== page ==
There are three Grade 1 National Hunt races run at Ascot each season; The Clarence House Chase in January, the Ascot Chase in February and the Long Walk Hurdle in December.
It would be impossible to do justice to the number of famous racehorses to have graced the Ascot turf so here are a select few.
The 1975 Diamond Stakes duel between Grundy and Bustino remains one of the most memorable races in turf history. Two stable companions of 1974 St Leger winner Bustino acted as pacemakers to try to stretch Grundy’s stamina. Bustino then took up the gallop and the two horses went toe-to-toe all the way up the straight before Grundy asserted, breaking the previous course record by almost two and a half seconds.
Yeats earned his place in Ascot folklore by winning four consecutive Gold Cups for Aidan O’Brien between 2006 and 2009. Estimate (2013) provided Her Majesty The Queen with a first ever victory for a reigning monarch in the great race. Another stayer worthy of mention is Brown Jack who won the Queen Alexandra Stakes for a remarkable six consecutive seasons between 1929 and 1934. His victories came in the longest flat race run in England over two and three-quarter miles.
Frankel signed off his career here in the Champion Stakes in 2012 but is probably better remembered for his sensational 11 lengths victory in the Queen Anne Stakes earlier that season. That was also the year when Black Caviar made the trip from Australia to win the Diamond Jubilee Stakes. Jockey Luke Nolen eased her down prematurely and for a heart-stopping moment it looked as though she might lose her unbeaten record. The photograph revealed that she had held on by a head and would remain unbeaten throughout her 25-race career.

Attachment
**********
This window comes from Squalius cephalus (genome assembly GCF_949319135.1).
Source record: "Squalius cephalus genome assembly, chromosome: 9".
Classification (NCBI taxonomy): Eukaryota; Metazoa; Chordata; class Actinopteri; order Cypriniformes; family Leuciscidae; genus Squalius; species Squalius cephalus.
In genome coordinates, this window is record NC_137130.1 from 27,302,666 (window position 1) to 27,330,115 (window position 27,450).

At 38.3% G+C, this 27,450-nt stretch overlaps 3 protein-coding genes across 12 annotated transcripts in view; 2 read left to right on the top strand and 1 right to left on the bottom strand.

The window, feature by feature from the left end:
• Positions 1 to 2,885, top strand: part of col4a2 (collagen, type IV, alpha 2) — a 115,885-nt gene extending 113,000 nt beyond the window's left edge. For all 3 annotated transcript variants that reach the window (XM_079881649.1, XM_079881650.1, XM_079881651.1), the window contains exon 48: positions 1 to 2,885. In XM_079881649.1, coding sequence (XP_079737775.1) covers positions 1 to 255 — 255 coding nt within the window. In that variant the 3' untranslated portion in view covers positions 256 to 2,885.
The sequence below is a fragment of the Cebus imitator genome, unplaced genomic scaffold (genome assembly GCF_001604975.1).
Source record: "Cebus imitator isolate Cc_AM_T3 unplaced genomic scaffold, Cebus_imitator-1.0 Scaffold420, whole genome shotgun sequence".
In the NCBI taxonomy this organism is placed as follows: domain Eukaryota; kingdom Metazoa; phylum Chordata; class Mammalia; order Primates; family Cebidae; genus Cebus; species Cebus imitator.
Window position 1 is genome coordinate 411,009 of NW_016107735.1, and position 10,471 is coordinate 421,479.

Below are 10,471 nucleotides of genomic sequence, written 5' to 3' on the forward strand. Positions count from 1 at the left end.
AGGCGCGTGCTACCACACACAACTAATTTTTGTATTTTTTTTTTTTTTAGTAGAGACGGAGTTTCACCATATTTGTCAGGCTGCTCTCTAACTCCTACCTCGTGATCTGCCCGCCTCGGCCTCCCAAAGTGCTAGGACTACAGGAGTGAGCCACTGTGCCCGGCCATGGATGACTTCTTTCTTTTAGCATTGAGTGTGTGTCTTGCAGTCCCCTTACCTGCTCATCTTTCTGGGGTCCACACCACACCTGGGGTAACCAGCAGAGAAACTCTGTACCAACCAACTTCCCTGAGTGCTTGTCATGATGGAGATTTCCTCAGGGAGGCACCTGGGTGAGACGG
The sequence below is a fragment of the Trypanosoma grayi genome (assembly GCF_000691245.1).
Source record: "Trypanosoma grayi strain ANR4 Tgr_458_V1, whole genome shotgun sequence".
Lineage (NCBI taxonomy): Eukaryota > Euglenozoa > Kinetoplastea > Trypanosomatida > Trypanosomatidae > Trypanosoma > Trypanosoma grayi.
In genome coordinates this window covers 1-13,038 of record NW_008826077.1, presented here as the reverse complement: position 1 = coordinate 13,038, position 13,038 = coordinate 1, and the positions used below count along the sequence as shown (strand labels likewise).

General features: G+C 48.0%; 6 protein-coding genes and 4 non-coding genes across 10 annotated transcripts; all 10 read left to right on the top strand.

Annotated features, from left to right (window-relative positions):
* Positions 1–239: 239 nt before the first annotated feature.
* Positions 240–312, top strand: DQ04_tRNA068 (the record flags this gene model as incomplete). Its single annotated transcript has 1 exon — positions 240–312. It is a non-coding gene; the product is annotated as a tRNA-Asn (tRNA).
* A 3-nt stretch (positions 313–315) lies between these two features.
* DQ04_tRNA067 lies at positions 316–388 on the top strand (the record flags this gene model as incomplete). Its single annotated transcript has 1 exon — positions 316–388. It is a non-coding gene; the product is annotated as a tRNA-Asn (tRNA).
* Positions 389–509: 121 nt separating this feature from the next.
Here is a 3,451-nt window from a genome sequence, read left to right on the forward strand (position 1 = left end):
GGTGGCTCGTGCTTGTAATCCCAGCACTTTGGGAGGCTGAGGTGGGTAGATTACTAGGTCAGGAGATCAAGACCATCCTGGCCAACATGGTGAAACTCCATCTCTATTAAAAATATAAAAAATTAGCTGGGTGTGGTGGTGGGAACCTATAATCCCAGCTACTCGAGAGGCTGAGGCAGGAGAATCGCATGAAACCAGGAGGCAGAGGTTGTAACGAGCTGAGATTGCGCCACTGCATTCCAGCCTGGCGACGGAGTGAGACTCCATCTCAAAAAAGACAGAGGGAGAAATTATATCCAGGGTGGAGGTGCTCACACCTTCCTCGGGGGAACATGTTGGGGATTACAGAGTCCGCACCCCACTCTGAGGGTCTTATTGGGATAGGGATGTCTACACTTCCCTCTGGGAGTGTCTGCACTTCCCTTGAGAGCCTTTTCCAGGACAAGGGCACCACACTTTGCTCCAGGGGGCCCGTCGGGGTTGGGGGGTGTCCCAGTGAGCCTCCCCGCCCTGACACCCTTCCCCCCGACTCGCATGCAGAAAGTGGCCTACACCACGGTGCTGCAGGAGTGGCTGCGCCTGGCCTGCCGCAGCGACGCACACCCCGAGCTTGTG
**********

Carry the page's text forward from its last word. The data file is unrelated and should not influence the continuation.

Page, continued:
Timeform awarded Frankel a rating of 147 after the Queen Anne, eclipsing Sea Bird’s all-time record of 145. Frankel remained unbeaten in 14 career starts, five of them taking place at Ascot.
Many great jumpers have also won at Ascot including Arkle, Mill House and Flyingbolt. But perhaps the most exciting National Hunt race seen at the track was Desert Orchid’s hard-fought victory over Panto Prince in 1989. He successfully conceded 22lbs to his rival in the Victor Chandler Chase, now run as the Clarence House Chase. French-trained Baracouda won the Long Walk Hurdle four times between 2000 and 2004. Big Buck’s (2009-2011) and Reve De Sivola (2012-2014) each recorded three consecutive victories in the Grade 1 staying hurdle.
Ascot Top Jockeys and Trainers
Lester Piggott rode a staggering 116 Royal Ascot winners including eleven Gold Cups. Three of those came aboard Sagaro (1975-1977). Frankie Dettori will forever be associated with Ascot for his “Magnificent Seven” on 23rd September 1996. The Italian won on Wall Street (2-1), Diffident (12-1), Mark Of Esteem (100-30), Decorated Hero (7-1), Fatefully (7-4), Lochangel (5-4) and Fujiyama Crest (2-1) at the accumulated odds of 25,051-1. The day is believed to have cost the betting industry in the region of £30million.
The late Sir Henry Cecil trained 75 Royal Ascot winners in his career, a figure that was only equalled by Sir Michael Stoute in 2016. Aidan O’Brien has been the dominant force at the Royal meeting in recent times, equalling Cecil’s record of seven winners in 2016. Jockey Ryan Moore became the first post-war jockey to ride nine winners at the meeting in 2015.